Talk

Advanced search

Help! Year 12 stress meltdown!

(18 Posts)
DeiseGirl66 Wed 05-Nov-14 21:11:17

My dd always used to take the pressures of school in her stride, but towards the end of her GCSE year she started to buckle. Her final results were good, but in a few key subjects were a lot less than predicted. She described how she panicked in one exam and was in tears when it was over. She got a D on that paper, but thankfully the As she'd achieved in coursework and another exam pulled her up. Now in Year 12 and in a new, very competitive school, her anxiety has really started to build to the point that she says she doesn't see the point of it all, doesn't care anymore, nothing interests her and she just wants to sleep all the time. Her high achieving school has put her on a contract because of her attendance and attitude in class (this is from a girl who always had fantastic reports from her teachers at her previous school). The Head of Year 12 told us that if she breaks the contract I.e continues to come into school late, mucks about in class etc. she'll be asked to leave. And we're still only in the first term! My Dh and I are beside ourselves with worry. How could she change so much in such a short time, from the conscientious little girl who loved to learn, to a stressed out teenager who seems to have lost all enjoyment of school, all motivation and ambition for the future. She used to want to be a palaeontologist, a marine biologist, a zoologist! Now she says she doesn't care and doesn't feel "passionate" about anything. What can I do to help her? What can she do to cope with the stress? Have other parents been through this with their Year 12 children and come though the other side?

mumslife Wed 05-Nov-14 21:38:29

Message withdrawn at poster's request.

Phaedra11 Wed 05-Nov-14 21:44:13

I will be following this thread with interest as I'm going through something similar with DS1. He started Sixth Form College this year. He has said he just wants to sleep even when he's not actually tired, to get away from it all. When things came to a head and he said he didn't want to college the next day, I pointed out that he doesn't have to attend as it's not school but the college will expect him to leave if he doesn't. He has now decided that he doesn't want to leave the college so is focussing on getting in each day and doing what he has to do. Our current mantra is "one day at a time". He has put previous career plans to rest and is not doing the additional reading etc that would be helpful at this stage but his psychological health is the priority right now.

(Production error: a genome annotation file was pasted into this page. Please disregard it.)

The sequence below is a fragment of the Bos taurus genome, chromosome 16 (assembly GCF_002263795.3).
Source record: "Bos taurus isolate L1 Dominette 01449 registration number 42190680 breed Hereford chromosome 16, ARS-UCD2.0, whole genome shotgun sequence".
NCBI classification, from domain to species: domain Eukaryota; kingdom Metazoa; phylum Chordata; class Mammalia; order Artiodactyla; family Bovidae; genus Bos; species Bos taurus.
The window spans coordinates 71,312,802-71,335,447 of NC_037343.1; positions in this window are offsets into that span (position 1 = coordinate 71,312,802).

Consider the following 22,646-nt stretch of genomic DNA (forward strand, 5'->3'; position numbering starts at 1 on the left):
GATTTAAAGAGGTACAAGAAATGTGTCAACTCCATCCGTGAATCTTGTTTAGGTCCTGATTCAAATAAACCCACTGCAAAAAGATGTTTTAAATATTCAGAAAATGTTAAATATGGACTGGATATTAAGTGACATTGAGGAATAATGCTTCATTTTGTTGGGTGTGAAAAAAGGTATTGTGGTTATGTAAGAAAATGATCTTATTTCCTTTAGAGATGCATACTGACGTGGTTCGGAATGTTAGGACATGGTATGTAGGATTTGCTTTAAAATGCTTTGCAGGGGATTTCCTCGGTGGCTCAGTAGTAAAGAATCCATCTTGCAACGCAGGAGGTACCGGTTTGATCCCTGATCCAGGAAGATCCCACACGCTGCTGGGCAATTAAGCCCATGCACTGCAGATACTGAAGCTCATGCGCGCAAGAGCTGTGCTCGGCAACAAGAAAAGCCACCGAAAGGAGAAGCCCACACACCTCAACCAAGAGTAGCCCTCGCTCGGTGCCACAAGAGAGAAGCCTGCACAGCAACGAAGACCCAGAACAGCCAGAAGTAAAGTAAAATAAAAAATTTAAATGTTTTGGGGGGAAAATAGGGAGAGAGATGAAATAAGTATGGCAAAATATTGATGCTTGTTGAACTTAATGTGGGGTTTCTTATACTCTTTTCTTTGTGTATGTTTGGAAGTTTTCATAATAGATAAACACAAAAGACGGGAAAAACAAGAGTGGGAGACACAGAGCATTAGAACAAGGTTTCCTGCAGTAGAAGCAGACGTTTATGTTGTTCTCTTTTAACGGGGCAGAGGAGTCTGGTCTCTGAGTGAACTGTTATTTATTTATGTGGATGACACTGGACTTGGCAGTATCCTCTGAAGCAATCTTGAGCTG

I think that hormones, the pressure of the new move and general self-consciousness are making life difficult for him and probably many at this stage of life. I also think it's confusing for them as everyone suddenly expects them to act like independent adults, after a lifetime of being treated like the kids they were and still are in many ways.

antimatter Wed 05-Nov-14 21:51:56

I just asked my dd what would she say if this was happening to her friend (she is in y12, but stayed in the same school for 6th form so has her friendship group for support) and she said - she can barely cope.

I know she found it very stressful and I am trying very hard so that home is calm and no arguments or any unnecessary changes are happening.

I would say if her attendance suffers then it would be very hard for her to keep up with her studies.

Would school be open for her to drop 1 subject so she does 3 of them?

If my dd had any problems with catching up I would straight away hire tutors so that the gap she is experiencing isn't growing. THey are expected to learn a lot (most of the stuff tbh) by themselves. Teachers provide guidance.

Can you contact school and see each of her teachers this week?

What subjects has your dd chosen for her A levels?

MillyMollyMama Thu 06-Nov-14 11:45:38

I think there a few telltale signs here that your DD is not a good fit with this school. You say she had a D in a paper where she cried. Her results in some subjets were not as good as expected yet she is at a competitive high achieving school for 6th form. Was this really a good choice for someone who was already showing stress at GCSEs? A lot of young people breeze GCSEs in this type of school and are very well prepped for A level. It may be that your DD is not really coping and is shutting down (sleeping) or using diversionary tactics (messing about) to get through the day.

I would talk to the school immediately because clearly this cannot continue and you need to sort out a way forward for her.